Yesterday was Black Friday and I decided to take the kids to New York City for a whirlwind tour of Manhattan starting at the occupy Wall Street site. I hadn't been there since the police forcibly evicted everyone at 1 AM a couple of weeks ago, but I wanted to see what had changed. Both Ben and Rebecca wanted to bring a friend along so the five of us drove to Bridgeport, got on the train to Grand Central Station, and then the number four subway to Wall Street.
I was disappointed by what I saw when we got there. Whereas before there were several thousand people moving about freely and sharing their ideas, the park was now completely surrounded by police barricades with just one entry point and no more than 200 people or so within the park. Many have said, "that's okay, it's time to move on to the next phase. It's time to occupy everywhere." I disagree. In the battle, and this is a huge, unending, protracted battle, symbols are extremely important, and a Freedom Plaza with thousands of people needing, beating drums, exchanging ideas, making buttons, holding up signs, etc. was a very important symbol that inspired people all over the country and all over the world to occupy public spaces and make the constant statement that corporations, whose already excessive power and wealth continue to grow, have corrupted our political system and taken democratic control of our government away from us. I see a Freedom Plaza packed with demonstrators stay in night as the fire on the beach in "Lord of the Flies", something to be maintained both as a symbol of the desire for rescue, and a tool of rescue itself. I fear that if we let the fire go out the movement will dissipate.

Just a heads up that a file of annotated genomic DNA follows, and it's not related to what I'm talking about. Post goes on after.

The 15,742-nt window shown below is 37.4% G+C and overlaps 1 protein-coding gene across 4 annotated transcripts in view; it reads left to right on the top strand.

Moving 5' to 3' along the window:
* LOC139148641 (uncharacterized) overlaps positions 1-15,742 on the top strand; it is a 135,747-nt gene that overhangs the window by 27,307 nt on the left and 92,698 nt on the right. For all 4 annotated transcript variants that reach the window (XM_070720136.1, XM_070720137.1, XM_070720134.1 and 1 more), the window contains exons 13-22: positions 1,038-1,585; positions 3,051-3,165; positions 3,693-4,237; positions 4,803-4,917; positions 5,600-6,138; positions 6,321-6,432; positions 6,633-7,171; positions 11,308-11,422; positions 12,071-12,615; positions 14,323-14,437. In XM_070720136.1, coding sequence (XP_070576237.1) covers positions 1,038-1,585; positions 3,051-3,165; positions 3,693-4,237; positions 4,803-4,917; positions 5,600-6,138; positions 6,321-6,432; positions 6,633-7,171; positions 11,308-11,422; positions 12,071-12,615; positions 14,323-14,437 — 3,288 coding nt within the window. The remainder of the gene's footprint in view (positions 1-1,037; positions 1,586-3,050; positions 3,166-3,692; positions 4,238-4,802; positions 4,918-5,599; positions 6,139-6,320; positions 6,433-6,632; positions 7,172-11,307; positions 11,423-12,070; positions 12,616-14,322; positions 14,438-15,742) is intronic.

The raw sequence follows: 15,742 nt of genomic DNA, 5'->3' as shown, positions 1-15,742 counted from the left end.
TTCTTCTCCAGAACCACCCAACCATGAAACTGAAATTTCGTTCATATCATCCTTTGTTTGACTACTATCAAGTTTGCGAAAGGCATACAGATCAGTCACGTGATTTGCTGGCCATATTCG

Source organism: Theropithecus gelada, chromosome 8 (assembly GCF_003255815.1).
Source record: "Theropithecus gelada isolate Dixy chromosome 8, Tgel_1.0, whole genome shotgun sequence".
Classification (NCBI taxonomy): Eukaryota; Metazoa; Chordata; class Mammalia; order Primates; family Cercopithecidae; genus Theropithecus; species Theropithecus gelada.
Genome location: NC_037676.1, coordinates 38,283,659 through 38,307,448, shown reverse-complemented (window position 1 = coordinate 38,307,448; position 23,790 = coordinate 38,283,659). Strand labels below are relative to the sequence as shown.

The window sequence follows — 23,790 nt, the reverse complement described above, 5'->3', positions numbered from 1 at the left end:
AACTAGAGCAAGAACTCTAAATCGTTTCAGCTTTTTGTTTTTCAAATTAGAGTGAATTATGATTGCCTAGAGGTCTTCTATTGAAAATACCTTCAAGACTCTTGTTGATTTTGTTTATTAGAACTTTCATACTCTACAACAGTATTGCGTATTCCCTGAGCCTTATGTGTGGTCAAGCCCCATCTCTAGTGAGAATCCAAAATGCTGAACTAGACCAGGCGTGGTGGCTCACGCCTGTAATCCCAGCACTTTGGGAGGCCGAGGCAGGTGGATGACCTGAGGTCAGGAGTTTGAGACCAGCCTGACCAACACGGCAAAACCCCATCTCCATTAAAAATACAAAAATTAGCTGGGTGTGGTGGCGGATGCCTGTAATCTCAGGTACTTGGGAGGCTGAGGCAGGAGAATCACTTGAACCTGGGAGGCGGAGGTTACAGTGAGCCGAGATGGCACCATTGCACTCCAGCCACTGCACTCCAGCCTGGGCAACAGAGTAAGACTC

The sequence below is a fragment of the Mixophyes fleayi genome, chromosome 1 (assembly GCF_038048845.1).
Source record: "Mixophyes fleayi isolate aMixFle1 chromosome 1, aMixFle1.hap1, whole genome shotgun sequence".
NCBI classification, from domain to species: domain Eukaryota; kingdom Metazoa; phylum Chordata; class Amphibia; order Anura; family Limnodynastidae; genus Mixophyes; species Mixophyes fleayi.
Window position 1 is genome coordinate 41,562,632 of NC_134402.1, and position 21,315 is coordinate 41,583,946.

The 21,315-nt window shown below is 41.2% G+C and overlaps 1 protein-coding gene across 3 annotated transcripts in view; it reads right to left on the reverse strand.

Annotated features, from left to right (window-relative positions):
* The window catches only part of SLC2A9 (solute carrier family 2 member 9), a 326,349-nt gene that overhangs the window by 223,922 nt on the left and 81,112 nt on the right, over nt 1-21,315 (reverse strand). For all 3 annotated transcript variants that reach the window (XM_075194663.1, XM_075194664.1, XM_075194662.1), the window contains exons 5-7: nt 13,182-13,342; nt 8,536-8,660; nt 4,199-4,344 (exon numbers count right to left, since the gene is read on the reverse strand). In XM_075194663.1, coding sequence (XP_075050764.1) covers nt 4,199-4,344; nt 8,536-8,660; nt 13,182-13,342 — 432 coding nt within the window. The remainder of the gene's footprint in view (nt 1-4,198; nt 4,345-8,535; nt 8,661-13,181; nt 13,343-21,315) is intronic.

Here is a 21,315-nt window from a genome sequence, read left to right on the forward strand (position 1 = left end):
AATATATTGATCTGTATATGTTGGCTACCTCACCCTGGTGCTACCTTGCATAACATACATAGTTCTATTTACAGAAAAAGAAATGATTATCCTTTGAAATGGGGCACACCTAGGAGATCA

Visual media, a.k.a. television news, is the dominant source of information for the masses. Not that there was a lot of coverage to begin with, but with a mostly empty Freedom Plaza there will be no further coverage by the news outlets that the great majority of Americans watch. The occupy movement no longer occupies Freedom Plaza. It now merely visits a space that is under the complete control of the police and a private security firm who now control access to the park and prohibit entry to anyone carrying any item that they have deemed unauthorized. It is time to relight the fire as a symbol and a tool for getting the message of the occupy movement, or I should say messages, out to the public who is woefully misinformed. It is time to respond to the systematic, coordinated tactics of the establishment who in city after city have evicted the occupy movement from the public space only to readmit it as an ineffective shell of its previous self.